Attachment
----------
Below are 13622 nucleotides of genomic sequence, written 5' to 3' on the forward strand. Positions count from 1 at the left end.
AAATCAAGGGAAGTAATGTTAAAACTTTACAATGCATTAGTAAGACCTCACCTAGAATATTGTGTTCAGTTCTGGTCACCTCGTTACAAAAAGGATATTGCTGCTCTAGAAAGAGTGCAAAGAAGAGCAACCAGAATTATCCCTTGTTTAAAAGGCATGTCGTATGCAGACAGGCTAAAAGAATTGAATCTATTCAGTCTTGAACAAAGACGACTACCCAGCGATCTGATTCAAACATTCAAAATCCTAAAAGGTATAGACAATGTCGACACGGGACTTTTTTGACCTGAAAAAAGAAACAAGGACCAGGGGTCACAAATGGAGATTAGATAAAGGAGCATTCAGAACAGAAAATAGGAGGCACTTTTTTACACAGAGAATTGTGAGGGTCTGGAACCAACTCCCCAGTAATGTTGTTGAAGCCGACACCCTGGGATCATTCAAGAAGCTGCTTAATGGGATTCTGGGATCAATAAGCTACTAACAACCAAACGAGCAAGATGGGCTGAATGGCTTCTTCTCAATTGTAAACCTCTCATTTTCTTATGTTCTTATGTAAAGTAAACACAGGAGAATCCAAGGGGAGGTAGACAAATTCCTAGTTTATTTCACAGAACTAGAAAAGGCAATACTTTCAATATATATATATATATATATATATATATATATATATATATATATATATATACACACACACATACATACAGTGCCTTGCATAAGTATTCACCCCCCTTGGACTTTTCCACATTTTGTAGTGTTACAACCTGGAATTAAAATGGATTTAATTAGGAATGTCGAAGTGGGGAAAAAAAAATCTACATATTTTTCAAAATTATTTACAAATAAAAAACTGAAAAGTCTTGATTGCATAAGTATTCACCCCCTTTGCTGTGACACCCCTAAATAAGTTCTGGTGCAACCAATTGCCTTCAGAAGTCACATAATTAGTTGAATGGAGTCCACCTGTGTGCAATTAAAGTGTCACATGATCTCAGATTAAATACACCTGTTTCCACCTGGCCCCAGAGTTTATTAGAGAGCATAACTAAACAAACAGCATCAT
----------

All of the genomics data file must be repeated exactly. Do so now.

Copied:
Below are 13622 nucleotides of genomic sequence, written 5' to 3' on the forward strand. Positions count from 1 at the left end.
AAATCAAGGGAAGTAATGTTAAAACTTTACAATGCATTAGTAAGACCTCACCTAGAATATTGTGTTCAGTTCTGGTCACCTCGTTACAAAAAGGATATTGCTGCTCTAGAAAGAGTGCAAAGAAGAGCAACCAGAATTATCCCTTGTTTAAAAGGCATGTCGTATGCAGACAGGCTAAAAGAATTGAATCTATTCAGTCTTGAACAAAGACGACTACCCAGCGATCTGATTCAAACATTCAAAATCCTAAAAGGTATAGACAATGTCGACACGGGACTTTTTTGACCTGAAAAAAGAAACAAGGACCAGGGGTCACAAATGGAGATTAGATAAAGGAGCATTCAGAACAGAAAATAGGAGGCACTTTTTTACACAGAGAATTGTGAGGGTCTGGAACCAACTCCCCAGTAATGTTGTTGAAGCCGACACCCTGGGATCATTCAAGAAGCTGCTTAATGGGATTCTGGGATCAATAAGCTACTAACAACCAAACGAGCAAGATGGGCTGAATGGCTTCTTCTCAATTGTAAACCTCTCATTTTCTTATGTTCTTATGTAAAGTAAACACAGGAGAATCCAAGGGGAGGTAGACAAATTCCTAGTTTATTTCACAGAACTAGAAAAGGCAATACTTTCAATATATATATATATATATATATATATATATATATATATATATATATATATACACACACACATACATACAGTGCCTTGCATAAGTATTCACCCCCCTTGGACTTTTCCACATTTTGTAGTGTTACAACCTGGAATTAAAATGGATTTAATTAGGAATGTCGAAGTGGGGAAAAAAAAATCTACATATTTTTCAAAATTATTTACAAATAAAAAACTGAAAAGTCTTGATTGCATAAGTATTCACCCCCTTTGCTGTGACACCCCTAAATAAGTTCTGGTGCAACCAATTGCCTTCAGAAGTCACATAATTAGTTGAATGGAGTCCACCTGTGTGCAATTAAAGTGTCACATGATCTCAGATTAAATACACCTGTTTCCACCTGGCCCCAGAGTTTATTAGAGAGCATAACTAAACAAACAGCATCAT